form, kind, species
La. hirundo a
Gr. petros a rock
Gr. khelidon a
Gr. purhos red,
Gr. noton the back
Gr. -notos backed
passer sparrow, small bird
|Six inches long. Dark blue, almost black
head, back, wings, and slightly forked tail. Cream-white forehead and ring neck. Gray
breast, white underside, light chestnut rump. Richer, more reddish brown throat than that
of the Barn Swallow.
Found throughout most of North America
from Alaska to the southern edges of Hudson Bay, southern Quebec and Newfoundland,
throughout the States excluding the Southeast from the Carolinas to southern Louisiana.
Winters in the tropics.
Builds gourd shaped enclosures with small entrance holes out of mud
pellets and lined with grass, straw and feathers on, in colonies of sometimes fifty or
several hundred on cliff, wall or beam faces, under bridges often above water or under out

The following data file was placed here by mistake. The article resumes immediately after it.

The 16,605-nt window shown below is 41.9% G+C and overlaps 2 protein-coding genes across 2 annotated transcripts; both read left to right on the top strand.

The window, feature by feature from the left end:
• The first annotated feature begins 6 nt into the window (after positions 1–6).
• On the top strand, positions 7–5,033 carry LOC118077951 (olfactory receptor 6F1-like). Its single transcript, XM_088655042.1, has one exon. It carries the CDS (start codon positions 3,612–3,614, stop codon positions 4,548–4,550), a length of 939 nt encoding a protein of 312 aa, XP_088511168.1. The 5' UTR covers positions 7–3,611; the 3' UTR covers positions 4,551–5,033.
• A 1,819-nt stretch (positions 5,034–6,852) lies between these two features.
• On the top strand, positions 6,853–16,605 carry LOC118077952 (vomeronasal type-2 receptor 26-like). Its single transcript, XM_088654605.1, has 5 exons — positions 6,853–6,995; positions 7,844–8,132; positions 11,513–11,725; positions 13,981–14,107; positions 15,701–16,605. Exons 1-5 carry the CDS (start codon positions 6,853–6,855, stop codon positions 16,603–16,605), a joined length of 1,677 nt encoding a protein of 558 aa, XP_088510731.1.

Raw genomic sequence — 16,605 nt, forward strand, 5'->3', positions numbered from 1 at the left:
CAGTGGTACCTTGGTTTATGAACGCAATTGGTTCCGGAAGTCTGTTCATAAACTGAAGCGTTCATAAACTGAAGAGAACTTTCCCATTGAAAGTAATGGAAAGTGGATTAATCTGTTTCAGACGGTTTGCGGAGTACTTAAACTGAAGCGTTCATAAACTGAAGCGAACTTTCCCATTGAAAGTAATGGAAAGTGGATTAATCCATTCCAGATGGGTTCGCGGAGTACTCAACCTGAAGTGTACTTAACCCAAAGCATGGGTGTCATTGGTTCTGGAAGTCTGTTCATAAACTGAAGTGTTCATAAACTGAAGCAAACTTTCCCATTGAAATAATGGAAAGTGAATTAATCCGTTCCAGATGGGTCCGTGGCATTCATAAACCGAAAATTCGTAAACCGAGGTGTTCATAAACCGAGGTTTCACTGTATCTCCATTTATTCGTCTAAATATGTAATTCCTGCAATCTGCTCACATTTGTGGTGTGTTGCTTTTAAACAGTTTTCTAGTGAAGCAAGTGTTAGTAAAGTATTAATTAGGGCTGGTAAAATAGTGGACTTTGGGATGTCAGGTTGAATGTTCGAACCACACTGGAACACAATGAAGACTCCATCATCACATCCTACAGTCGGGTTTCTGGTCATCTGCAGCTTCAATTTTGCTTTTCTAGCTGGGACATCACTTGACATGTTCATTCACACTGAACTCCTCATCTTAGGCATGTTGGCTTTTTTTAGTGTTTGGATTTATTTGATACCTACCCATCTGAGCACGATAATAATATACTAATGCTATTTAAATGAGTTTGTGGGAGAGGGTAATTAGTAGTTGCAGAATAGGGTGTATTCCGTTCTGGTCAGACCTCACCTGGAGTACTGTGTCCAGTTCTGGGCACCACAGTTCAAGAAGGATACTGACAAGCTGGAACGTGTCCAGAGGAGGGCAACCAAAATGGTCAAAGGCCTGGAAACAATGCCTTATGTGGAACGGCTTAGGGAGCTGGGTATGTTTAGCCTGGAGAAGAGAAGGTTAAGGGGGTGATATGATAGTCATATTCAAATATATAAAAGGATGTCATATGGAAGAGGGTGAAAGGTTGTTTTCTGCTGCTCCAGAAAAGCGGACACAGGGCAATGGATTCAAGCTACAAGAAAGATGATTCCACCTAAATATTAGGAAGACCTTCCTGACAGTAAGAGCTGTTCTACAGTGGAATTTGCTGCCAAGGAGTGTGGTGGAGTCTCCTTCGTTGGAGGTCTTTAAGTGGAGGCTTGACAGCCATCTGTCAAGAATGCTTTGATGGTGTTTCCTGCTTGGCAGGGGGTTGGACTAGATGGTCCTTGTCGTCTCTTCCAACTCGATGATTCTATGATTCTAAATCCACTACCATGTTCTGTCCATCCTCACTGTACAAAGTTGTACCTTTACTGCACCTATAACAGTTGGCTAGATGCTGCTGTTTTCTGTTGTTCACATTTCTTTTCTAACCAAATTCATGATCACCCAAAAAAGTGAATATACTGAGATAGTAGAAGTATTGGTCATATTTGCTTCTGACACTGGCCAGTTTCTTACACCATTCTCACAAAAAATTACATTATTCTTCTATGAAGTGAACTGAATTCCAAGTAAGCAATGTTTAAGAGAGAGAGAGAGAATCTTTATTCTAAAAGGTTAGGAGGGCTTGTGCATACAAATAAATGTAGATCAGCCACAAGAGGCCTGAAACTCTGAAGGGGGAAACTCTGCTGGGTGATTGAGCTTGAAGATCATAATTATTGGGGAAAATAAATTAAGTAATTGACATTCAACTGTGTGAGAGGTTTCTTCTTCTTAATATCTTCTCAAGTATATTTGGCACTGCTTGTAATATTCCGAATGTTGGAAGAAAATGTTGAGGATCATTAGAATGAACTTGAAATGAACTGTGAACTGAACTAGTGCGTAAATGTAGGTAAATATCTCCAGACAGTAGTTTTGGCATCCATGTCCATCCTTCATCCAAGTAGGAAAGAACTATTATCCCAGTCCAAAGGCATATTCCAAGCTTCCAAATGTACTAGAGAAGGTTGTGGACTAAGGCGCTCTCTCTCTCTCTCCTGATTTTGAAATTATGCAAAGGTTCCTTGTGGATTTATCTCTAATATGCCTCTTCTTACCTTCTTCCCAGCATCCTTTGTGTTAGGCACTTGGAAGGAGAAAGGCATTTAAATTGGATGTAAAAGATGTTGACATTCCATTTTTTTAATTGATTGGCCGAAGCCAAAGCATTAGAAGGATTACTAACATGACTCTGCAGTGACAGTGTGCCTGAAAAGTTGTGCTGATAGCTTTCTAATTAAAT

|Flocks return to the same colonies year
after year, disappear for a few years, then return for a few more.
Lays three to six
spotted white eggs, which hatch after about two weeks incubation and young leave the nest
in about another three weeks.
Catches flying insects and skims insects off the surface of ponds. Sometimes fruit.
Dives at intruders near their nests snapping their beak as when they
catch insects and pulling up before colliding. Gather in large flocks before fall
|The Swallow platform has approximately a
6" by 6" base, approximately a 6" ceiling, an open front and partially open
Mount a platform high inside an open barn or shed for
Barn Swallows or on the side of a garage, or porch under open shelter or an eave for Barn
or Cliff Swallows. Do not mount in a tree. Make sure objects that cats and squirrels can
climb do not provide access to the nest.
Robins, Phoebes and Song Sparrows may use this nest.
Dimensions of this platform are recommended for Barn and Cliff Swallows by several
sources and efforts to attract them with platforms or modified structures have worked.
Honestly though, chances are if Cliff or Barn Swallows are going to build a nest in a barn
or under an eave or bridge, they can do so just fine without help. Insects and water are
probably greater factors.
Most often they attach their nest to the side of a wall under an eave or a bridge beam,
not on a shelf. A roof without a shelf or a very narrow shelf may be better. See Platform Discussion